By Tina Perinotto

20 April 2011 – Updated:
The federal government has axed the $1billion tax breaks for green buildings program from the coming budget and put it up for consultation for 12 months after a storm of protests from the property industry about its design.

The Energy Efficiency Council  said the move would damage the emerging retrofit industry and cost money and jobs while electricity prices skyrocketed because of spending on “poles and wires”.

EEC chief executive officer Rob Murray-Leach  called for funds from the scheme to be urgently diverted to the now closed green building fund.

“Improving the efficiency of Australia’s offices, hospitals, schools and shopping centres would deliver a major boost to Australia’s economy, saving businesses $1.6 billion a year,” Mr Murray-Leach said.

“At the same time, retrofitting could create 27,000 jobs over the next decade, including jobs for builders and engineers.”

The property industry said it supported the proposal to improve the scheme’s design but was disappointed with the delay.

Assistant Treasurer Bill Shorten yesterday said the government had decided to delay the scheme for 12 months from its former 1 July starting date this year and would conduct “further consultations around the Tax Breaks for Green Buildings program to deliver the best outcomes for industry.”

He said: “We understand that during initial consultations, some sectors of the industry were concerned about how the scheme would operate.”

A round table would now be convened and headed by an independent expert to work through the issues.

According to some sources the scheme was nearly axed altogether, as it came under heavy pressure from the Department of Finance to find big spending cuts for the upcoming federal budget.

The program, which offered a one-off bonus tax deduction of 50 per cent of the cost of the eligible assets or capital works, was designed to help old energy intensive buildings improve their environmental profile in terms of energy, but the industry said the scheme was badly designed.

It was not useful to real estate investment trusts, which own a big proportion of the major property investment stock. And it was also too narrowly focused, critics said.  For instance, requirements in the scheme that improvements in building work deliver two extra NABERS Energy stars would be too hard to achieve in some cases, industry experts have told The Fifth Estate.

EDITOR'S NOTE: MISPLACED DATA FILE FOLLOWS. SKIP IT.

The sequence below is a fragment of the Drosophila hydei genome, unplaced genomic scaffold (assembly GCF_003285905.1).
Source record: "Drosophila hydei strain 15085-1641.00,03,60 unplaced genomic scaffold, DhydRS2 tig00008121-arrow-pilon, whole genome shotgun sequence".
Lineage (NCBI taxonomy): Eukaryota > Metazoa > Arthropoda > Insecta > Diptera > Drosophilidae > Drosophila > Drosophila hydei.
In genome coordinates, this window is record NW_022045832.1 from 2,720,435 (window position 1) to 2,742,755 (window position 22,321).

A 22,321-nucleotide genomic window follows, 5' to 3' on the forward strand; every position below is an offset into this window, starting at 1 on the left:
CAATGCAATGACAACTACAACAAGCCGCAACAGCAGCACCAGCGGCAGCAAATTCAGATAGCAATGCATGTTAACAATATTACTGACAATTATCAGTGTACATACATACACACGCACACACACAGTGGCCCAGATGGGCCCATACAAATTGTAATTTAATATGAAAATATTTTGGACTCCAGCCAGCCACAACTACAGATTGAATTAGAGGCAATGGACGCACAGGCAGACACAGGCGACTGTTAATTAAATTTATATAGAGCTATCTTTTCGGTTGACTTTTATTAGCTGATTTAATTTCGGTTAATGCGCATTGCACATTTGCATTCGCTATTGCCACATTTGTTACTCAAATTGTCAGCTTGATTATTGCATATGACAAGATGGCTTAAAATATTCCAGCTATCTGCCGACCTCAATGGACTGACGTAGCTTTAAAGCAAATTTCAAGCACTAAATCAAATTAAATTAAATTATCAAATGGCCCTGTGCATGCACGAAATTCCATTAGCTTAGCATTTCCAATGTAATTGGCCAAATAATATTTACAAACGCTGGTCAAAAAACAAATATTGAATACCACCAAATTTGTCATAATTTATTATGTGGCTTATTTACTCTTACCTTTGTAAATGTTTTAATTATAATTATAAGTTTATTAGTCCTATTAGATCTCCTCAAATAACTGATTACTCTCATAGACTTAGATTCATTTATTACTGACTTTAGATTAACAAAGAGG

The Parliamentary Secretary for Climate Change and Energy Efficiency Mark Dreyfus said that while consultation on the scheme will be extended by one year, “it will still provide $1 billion in support to the property industry over eight years to improve the energy efficiency of older, less-efficient buildings around the country.”

According to Mr Dreyfus issues raised include whether the benefit should be provided as a bonus deduction (as proposed) or as a refundable tax credit, whether the program should support re-fits for buildings that are already rated above two stars on the NABERS rating system, and whether the program should provide more tailored support for the refit of hotels.

The Property Council of Australia chief executive officer Peter Verwer said delays to the scheme were disappointing but that it was important to get the design right.
“Our view is that it’s disappointing that the government couldn’t accommodate the industry’s proposals to improve the scheme within the current time frame,” Mr Verwer said.

“However from a practical perspective the enabling legislation will still be introduced this year and the other thing they have announced is that they are upgrading the consultation.”